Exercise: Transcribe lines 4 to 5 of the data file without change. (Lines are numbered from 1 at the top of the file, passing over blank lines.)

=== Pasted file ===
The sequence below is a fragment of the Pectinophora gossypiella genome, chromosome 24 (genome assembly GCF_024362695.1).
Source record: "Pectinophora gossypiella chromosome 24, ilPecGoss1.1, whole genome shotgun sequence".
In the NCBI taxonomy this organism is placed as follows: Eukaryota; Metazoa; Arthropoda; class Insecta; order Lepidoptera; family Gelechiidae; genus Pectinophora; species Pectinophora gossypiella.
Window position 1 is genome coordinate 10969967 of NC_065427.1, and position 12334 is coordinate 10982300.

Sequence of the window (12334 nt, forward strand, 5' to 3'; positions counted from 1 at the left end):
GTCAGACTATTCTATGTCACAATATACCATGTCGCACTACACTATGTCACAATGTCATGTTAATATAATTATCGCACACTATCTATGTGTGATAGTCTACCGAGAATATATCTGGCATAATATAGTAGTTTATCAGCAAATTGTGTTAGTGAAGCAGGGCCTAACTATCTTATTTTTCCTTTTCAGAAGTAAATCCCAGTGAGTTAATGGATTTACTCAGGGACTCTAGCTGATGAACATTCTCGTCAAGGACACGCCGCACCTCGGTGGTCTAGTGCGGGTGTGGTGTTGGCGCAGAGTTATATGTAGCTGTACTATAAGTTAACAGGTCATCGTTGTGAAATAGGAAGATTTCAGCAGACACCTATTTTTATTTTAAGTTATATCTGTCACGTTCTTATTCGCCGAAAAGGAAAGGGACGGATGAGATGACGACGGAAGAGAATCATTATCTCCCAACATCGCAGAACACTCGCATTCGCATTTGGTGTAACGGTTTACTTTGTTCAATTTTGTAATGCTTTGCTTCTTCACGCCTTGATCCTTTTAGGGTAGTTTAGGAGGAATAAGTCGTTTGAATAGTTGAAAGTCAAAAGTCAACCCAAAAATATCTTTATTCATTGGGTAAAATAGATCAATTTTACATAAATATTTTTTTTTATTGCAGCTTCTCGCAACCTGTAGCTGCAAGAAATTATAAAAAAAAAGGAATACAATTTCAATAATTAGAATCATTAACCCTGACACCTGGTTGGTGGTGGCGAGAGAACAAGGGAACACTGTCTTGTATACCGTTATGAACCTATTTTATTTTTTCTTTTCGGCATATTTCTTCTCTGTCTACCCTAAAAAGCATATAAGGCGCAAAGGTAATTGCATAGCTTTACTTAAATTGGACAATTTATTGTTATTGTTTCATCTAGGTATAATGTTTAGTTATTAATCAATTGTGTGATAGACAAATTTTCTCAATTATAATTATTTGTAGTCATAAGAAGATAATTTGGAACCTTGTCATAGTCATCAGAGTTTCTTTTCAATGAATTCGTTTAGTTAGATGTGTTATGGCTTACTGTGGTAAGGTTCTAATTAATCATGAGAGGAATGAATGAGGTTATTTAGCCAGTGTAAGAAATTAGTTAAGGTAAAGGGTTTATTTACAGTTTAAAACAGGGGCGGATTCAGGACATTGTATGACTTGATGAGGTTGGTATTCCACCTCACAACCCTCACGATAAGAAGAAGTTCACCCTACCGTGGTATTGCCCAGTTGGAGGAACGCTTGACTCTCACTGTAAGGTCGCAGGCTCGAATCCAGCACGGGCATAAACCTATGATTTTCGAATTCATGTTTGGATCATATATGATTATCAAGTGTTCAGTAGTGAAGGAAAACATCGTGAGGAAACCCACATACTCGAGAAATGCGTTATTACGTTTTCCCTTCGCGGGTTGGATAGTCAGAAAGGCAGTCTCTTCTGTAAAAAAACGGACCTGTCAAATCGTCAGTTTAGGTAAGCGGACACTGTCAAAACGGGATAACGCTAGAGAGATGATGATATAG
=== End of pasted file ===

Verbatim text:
Window position 1 is genome coordinate 10969967 of NC_065427.1, and position 12334 is coordinate 10982300.

Sequence of the window (12334 nt, forward strand, 5' to 3'; positions counted from 1 at the left end):